Things to consider while choosing a vector database
Jayden Luo, Software Engineer
June 22, 2023
Last week we discussed the approach to Large Language Model (LLM) tooling that Peritus has landed on, focusing on some valuable insights (we think!) about the need for engineering from the ground up. We mentioned there that vector databases are an exception, with abundant options available that thoroughly cover the use cases most organizations will encounter.
Vector databases are data storage technologies designed to store and search high dimensional data such as LLM embeddings. These embeddings are vector representations of the semantics of text: what entities, meanings, relationships are mentioned, and what tone and sentiment the text communicates about them. This rich semantic information, along with the capacity to store and search it effectively, is central to many of the powerful applications of LLMs. In most vector databases, search is implemented using Approximate Nearest Neighbors (ANN), meaning that you are not guaranteed to get all the true nearest neighbors, so the choice of ANN algorithm is an important factor while considering search quality.
Before we mention storing anything, it’s worth highlighting that more and more high quality embeddings suitable for semantic similarity are becoming available for the public. A list of state of the art embeddings for various different tasks is maintained on the Massive Text Embedding Benchmark (MTEB) Leaderboard on Huggingface. At Peritus, we’ve found that OpenAI embeddings are great for semantic similarity out of the box and have decided to integrate them into our recommendation system.
While choosing a vector database for our use case, we discovered that despite the abundant options, oftentimes different vector databases provide very different features that make them more suitable for specific use cases and unsuitable for others. In this blog post, we share some of the important aspects that we considered while choosing a vector database:
- Hosting: self-hosted vs managed
- Features: pure vector search vs filtered search vs reranking
- Performance: search quality, latency and throughput
Managed vector databases are a good option if you don’t have time for infrastructure setup or algorithm tuning. However, it also means that it’s less configurable deployment-wise and is usually more expensive. Pinecone, for example, is a managed-only vector database. It uses a proprietary ANN algorithm, providing only three hardware (pod type) options and 4 sizes for each pod type. On the other hand, while self-hosting provides more control, it requires you to configure your deployment to meet your required uptime, query latency, throughput etc. For our deployments, having greater control over the configuration, latency, and cost are important considerations, so we chose self-hosted over managed.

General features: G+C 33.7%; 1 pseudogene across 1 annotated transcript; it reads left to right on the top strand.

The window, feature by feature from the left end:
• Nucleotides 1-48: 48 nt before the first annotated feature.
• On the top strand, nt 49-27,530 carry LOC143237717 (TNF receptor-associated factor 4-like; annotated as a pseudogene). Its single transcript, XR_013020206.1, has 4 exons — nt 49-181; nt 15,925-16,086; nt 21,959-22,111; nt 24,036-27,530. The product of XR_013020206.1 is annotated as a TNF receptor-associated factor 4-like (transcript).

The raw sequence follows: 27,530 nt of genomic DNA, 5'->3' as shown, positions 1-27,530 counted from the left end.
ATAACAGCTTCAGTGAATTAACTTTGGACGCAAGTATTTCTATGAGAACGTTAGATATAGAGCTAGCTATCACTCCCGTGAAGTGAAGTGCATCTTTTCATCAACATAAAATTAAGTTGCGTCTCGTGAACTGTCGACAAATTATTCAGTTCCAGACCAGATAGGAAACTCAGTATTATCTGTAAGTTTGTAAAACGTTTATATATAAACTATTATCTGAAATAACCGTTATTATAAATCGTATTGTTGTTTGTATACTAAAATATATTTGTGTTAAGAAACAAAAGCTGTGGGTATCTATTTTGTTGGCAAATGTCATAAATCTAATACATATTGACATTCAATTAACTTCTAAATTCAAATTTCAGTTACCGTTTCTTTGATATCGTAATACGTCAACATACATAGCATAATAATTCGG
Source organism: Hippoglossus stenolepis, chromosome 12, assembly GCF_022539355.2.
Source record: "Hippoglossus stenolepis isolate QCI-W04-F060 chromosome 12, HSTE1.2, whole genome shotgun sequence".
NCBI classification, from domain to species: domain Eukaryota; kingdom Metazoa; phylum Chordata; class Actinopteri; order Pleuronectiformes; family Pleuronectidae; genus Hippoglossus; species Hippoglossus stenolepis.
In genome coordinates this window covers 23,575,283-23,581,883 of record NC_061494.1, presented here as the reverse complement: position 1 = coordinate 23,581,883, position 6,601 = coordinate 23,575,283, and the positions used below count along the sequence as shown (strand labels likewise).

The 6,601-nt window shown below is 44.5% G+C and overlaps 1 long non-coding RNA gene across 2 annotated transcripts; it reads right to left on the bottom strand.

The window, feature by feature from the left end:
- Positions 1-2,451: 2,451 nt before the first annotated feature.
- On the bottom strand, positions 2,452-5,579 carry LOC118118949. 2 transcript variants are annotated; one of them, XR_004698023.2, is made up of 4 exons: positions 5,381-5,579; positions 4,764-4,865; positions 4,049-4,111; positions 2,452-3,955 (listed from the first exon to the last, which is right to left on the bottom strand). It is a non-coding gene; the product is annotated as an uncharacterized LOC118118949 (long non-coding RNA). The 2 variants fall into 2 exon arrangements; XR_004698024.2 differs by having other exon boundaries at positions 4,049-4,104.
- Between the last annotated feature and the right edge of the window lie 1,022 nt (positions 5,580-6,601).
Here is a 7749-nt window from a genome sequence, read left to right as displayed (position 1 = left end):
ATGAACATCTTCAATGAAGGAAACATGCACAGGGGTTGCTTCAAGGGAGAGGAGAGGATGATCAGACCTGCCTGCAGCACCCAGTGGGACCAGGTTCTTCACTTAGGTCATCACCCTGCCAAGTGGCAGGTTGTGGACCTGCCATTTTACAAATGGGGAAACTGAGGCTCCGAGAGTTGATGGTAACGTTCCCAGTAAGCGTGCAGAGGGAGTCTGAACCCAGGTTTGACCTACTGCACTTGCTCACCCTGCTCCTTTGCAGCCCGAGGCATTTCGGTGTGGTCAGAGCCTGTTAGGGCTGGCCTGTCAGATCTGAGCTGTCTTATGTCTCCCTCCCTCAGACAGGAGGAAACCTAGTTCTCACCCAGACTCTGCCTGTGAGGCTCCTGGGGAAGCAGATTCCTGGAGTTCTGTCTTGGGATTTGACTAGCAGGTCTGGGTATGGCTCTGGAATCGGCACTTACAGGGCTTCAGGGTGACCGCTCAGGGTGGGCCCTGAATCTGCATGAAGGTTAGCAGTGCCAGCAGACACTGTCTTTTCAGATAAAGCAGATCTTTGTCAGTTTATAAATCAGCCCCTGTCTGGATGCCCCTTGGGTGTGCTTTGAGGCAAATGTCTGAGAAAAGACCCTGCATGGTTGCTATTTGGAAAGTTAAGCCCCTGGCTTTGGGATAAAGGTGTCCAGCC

In some applications, such as managing data for multiple customers, filtered search is required. Although most vector databases support filtered search out of the box, they support different sets of filter field types. For example, Milvus does not support storing `list` fields yet and Qdrant supports substring filter, geo radius filter and geo bound filter. In addition, different vector databases implement filtering differently, with consequences on performance that we'll discuss later in the Performance section. If your use case requires a combination of vector search and other ranking algorithms such as BM25, you should consider a general purpose search platform that has dense vector support instead. Examples include Apache Solr and Vespa.
If none of the fancy filtering and reranking capabilities are needed, you might want to instead consider using a general purpose database that has added vector search support, for example, Redis and PostgreSQL. These databases are broadly adopted with institutional knowledge allowing for a lower learning curve, they can be used for other purposes, and you might already have one deployed.
Generally, the search quality of a vector database is measured by recall: the fraction of true nearest neighbors found. In most ANN algorithms however, throughput (queries per second) and recall are trade-offs. ANN-benchmarks is a great tool for comparing different vector databases that graphs the trade-off curve and already contains benchmark results on many classic datasets. Note that it is still wise to run your own benchmark using the ANN-benchmarks tool because results can vary significantly for different embeddings and different types of queries on different hardware. As an example, Qdrant, Milvus and Weaviate all have different implementations for filtered search, and adding a filter has very different impacts on performance.
Bonus: highlighted features and limitations
Below are features and limitations that we highlighted for a few vector databases.
Next week we’ll zoom out and look at where the modern move to large language models found its origin, how modern technologies compare to what came before, and contextualize where they might go.